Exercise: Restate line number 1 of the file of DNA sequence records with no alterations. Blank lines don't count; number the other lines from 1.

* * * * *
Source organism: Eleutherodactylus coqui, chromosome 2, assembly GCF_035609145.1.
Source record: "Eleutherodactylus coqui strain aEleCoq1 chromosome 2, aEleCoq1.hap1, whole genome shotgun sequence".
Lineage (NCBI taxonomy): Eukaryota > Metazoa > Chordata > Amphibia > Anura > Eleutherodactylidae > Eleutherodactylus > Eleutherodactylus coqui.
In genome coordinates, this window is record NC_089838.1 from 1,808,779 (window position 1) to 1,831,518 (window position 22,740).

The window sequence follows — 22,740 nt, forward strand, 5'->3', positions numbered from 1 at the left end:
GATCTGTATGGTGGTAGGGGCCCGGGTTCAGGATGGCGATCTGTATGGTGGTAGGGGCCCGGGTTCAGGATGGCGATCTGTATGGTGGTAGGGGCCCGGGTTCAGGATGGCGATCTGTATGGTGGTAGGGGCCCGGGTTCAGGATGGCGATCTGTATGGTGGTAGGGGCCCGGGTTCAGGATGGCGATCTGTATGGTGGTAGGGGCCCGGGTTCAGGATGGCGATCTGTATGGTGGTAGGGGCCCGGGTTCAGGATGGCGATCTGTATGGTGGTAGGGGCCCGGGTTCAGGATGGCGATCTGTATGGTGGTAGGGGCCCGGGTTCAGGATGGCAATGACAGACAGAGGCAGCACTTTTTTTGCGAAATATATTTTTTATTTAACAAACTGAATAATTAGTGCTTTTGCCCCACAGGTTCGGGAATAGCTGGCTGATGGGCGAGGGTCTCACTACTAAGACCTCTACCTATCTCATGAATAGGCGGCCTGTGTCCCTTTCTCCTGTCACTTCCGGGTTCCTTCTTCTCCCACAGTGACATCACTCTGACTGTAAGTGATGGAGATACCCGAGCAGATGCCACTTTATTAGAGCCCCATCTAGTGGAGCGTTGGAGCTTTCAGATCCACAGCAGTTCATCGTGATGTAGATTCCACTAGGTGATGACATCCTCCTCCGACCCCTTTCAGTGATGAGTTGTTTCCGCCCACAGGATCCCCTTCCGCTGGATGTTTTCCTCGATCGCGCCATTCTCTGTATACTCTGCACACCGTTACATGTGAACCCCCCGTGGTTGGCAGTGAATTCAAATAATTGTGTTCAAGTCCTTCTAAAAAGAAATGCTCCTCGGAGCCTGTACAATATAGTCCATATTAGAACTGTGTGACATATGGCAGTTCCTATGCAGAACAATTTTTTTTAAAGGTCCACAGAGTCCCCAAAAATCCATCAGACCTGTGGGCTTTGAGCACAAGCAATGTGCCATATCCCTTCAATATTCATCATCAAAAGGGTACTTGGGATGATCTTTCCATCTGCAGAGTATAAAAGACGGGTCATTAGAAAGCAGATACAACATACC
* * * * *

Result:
Source organism: Eleutherodactylus coqui, chromosome 2, assembly GCF_035609145.1.